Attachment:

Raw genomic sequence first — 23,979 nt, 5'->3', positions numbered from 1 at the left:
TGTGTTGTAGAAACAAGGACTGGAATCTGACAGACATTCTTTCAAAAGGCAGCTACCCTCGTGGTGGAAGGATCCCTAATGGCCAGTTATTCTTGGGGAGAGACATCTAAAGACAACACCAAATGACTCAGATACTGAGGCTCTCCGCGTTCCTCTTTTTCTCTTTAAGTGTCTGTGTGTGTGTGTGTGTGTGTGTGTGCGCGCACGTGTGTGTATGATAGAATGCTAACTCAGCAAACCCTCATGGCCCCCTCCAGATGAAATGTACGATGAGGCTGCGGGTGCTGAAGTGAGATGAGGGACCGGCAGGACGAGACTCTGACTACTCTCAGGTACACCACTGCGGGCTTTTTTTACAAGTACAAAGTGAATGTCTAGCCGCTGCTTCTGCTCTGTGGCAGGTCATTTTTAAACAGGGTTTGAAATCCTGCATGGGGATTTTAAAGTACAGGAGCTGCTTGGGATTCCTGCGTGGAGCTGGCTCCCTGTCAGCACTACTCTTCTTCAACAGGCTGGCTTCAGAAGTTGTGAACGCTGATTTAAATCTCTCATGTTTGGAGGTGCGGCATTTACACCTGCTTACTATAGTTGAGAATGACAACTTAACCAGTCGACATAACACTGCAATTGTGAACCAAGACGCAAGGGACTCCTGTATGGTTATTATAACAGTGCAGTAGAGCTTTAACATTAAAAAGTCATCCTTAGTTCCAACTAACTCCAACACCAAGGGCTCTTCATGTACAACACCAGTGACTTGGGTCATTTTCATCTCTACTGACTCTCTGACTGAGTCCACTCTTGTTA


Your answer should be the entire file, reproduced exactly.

Raw genomic sequence first — 23,979 nt, 5'->3', positions numbered from 1 at the left:
TGTGTTGTAGAAACAAGGACTGGAATCTGACAGACATTCTTTCAAAAGGCAGCTACCCTCGTGGTGGAAGGATCCCTAATGGCCAGTTATTCTTGGGGAGAGACATCTAAAGACAACACCAAATGACTCAGATACTGAGGCTCTCCGCGTTCCTCTTTTTCTCTTTAAGTGTCTGTGTGTGTGTGTGTGTGTGTGTGTGCGCGCACGTGTGTGTATGATAGAATGCTAACTCAGCAAACCCTCATGGCCCCCTCCAGATGAAATGTACGATGAGGCTGCGGGTGCTGAAGTGAGATGAGGGACCGGCAGGACGAGACTCTGACTACTCTCAGGTACACCACTGCGGGCTTTTTTTACAAGTACAAAGTGAATGTCTAGCCGCTGCTTCTGCTCTGTGGCAGGTCATTTTTAAACAGGGTTTGAAATCCTGCATGGGGATTTTAAAGTACAGGAGCTGCTTGGGATTCCTGCGTGGAGCTGGCTCCCTGTCAGCACTACTCTTCTTCAACAGGCTGGCTTCAGAAGTTGTGAACGCTGATTTAAATCTCTCATGTTTGGAGGTGCGGCATTTACACCTGCTTACTATAGTTGAGAATGACAACTTAACCAGTCGACATAACACTGCAATTGTGAACCAAGACGCAAGGGACTCCTGTATGGTTATTATAACAGTGCAGTAGAGCTTTAACATTAAAAAGTCATCCTTAGTTCCAACTAACTCCAACACCAAGGGCTCTTCATGTACAACACCAGTGACTTGGGTCATTTTCATCTCTACTGACTCTCTGACTGAGTCCACTCTTGTTA